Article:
As guardian of the person, you will generally have the responsibilities as follows:
- You decide where the child lives. If you move, you must tell the court in writing right away. If you want to move out of Texas or even move to a different County, you have to get the court’s permission. Majority of Courts will transfer the Guardianship; however, most Court’s will only transfer if there is a statutory probate court within that county.
- You decide where the child goes to school. You must stay involved in the child’s education, and help the child get any special services, like tutoring, that he or she needs.
- You must take care of the child’s medical and dental needs, making sure he or she gets proper care. In most cases, you can also make decisions about any medical treatment the child needs.
- You must get the child counseling or other mental health services if the child needs them. Please note that you cannot place the child in a mental health institution without a court order unless the child agrees.
- At least once a year, you will turn in a status report to the court. You must also meet with any court investigators or social workers sent by the court and come to court when the court tells you to. The court can also order you to take on other duties or can place special conditions on you as guardian, if needed.
- In most cases, guardians, like parents, are responsible for harm or damages the child causes, including graffiti or getting in a car accident. Like a parent, a guardian is responsible for the intentional acts of the minor, and also for negligent supervision of the minor or the negligent entrustment of a motor vehicle (giving the child access to a car when he or she is unlicensed or otherwise not capable of handling the responsibility).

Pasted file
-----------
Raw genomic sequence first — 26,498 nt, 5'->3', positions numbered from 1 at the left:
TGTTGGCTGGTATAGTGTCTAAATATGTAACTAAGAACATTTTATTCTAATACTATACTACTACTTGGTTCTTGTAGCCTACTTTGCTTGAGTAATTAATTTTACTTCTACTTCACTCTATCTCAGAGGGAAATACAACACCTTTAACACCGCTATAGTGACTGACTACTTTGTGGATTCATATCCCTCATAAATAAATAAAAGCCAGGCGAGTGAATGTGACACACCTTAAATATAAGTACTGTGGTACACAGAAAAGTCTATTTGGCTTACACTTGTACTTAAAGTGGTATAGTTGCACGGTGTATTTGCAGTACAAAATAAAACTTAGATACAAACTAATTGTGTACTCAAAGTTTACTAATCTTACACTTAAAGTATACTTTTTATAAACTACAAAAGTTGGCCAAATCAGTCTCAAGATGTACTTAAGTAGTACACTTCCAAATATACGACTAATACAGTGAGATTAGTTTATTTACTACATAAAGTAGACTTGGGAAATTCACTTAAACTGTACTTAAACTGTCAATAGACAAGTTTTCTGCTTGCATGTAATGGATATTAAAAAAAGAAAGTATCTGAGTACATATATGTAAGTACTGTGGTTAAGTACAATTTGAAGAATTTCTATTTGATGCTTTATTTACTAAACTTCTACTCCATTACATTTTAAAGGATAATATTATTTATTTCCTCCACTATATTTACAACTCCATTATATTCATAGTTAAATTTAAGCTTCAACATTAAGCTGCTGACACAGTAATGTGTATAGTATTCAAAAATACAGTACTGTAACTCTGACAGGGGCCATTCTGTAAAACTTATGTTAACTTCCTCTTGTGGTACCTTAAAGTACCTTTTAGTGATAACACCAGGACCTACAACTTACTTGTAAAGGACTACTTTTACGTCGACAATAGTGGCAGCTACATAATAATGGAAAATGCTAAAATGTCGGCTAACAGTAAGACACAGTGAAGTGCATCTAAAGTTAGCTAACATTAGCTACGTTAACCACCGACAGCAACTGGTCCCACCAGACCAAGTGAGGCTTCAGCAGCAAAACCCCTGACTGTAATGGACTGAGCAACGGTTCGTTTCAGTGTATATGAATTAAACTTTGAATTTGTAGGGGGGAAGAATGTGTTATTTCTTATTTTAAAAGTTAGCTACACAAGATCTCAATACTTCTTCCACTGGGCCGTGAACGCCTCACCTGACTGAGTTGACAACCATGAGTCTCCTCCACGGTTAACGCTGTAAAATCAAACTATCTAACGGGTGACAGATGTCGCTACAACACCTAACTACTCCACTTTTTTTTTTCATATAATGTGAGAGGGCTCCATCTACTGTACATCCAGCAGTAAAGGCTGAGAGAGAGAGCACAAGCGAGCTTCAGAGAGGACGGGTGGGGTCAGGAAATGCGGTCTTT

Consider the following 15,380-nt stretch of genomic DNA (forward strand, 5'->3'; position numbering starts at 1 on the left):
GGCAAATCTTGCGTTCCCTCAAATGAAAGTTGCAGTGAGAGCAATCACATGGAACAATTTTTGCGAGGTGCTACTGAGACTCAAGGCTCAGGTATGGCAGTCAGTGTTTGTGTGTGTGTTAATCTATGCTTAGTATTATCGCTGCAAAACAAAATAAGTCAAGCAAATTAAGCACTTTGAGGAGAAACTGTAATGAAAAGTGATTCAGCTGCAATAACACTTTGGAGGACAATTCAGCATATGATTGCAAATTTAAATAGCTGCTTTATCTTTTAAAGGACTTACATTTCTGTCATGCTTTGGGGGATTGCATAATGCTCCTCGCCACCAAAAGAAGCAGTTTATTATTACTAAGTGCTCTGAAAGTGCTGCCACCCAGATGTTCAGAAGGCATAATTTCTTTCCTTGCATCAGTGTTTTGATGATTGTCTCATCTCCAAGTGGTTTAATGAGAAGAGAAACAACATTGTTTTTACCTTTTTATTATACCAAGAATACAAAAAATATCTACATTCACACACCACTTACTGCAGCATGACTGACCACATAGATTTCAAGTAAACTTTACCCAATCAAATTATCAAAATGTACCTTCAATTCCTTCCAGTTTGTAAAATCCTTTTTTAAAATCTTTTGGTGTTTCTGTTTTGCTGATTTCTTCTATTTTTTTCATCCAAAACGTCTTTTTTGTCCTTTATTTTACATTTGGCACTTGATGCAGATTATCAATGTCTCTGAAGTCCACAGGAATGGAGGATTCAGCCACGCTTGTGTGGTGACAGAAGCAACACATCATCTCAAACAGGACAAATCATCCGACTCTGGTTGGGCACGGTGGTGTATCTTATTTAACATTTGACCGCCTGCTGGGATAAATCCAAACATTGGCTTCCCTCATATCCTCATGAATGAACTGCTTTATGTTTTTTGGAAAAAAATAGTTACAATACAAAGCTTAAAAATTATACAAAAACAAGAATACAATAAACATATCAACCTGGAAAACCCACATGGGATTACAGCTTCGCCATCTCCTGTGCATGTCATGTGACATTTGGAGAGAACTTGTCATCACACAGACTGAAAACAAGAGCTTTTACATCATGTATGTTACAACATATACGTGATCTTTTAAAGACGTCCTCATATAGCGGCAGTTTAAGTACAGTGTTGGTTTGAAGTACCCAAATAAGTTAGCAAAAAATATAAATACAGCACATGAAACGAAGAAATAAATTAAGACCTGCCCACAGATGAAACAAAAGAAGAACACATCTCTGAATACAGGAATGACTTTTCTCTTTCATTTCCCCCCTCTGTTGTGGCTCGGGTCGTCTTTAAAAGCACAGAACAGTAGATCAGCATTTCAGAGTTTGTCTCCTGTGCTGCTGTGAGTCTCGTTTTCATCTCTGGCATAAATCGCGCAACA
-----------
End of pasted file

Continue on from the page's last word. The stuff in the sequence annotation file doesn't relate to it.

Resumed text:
- You cannot let the child live with his or her parents or anyone else. The child must live with you unless the Judge says otherwise. You can let the child stay with other people for visits or short periods of time without a court order, as long as the child continues to primarily live with you, the guardian.
- The parents may be able to visit and see their child, but you (or the court) decide when and how often. The parents may get custody of their child back in the future if the court decides that the child no longer needs to have a guardian.
You will have the right to make these decisions affecting the child:
- You may give the child permission to apply for a driver’s license or you may choose to not give him or her permission. However, if you let the child apply for a license, you must also get car insurance for the child. Please note, that if the child has an accident while driving your car, you may be responsible for any damages caused by the accident.
- You may give the child permission to enlist in the military. However, if the child enters into active duty with the armed forces, the guardianship will end in the State of Texas.
- Both you and the court must give permission for the child to get married; however, if the child gets married, the guardianship will end in the State of Texas.